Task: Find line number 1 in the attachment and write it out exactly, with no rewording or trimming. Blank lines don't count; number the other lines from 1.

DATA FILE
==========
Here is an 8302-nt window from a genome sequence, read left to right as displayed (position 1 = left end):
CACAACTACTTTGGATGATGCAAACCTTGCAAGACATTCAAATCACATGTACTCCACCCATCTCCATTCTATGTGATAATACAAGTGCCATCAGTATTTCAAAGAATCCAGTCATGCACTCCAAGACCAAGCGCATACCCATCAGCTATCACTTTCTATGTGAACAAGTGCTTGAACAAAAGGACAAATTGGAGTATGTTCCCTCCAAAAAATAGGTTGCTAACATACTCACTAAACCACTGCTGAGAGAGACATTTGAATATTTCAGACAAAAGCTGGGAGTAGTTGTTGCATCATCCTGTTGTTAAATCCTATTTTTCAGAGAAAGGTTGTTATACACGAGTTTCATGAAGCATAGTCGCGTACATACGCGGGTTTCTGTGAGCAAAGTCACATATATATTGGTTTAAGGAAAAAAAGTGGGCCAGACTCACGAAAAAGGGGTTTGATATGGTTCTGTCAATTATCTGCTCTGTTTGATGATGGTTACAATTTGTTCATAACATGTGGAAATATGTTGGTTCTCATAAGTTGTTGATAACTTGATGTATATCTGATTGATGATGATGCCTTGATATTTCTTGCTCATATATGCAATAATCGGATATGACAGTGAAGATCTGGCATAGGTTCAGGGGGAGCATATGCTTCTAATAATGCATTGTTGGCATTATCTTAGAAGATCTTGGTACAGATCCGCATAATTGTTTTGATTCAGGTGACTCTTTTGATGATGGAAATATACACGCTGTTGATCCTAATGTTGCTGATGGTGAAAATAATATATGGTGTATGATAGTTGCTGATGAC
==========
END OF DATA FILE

Here is an 8302-nt window from a genome sequence, read left to right as displayed (position 1 = left end):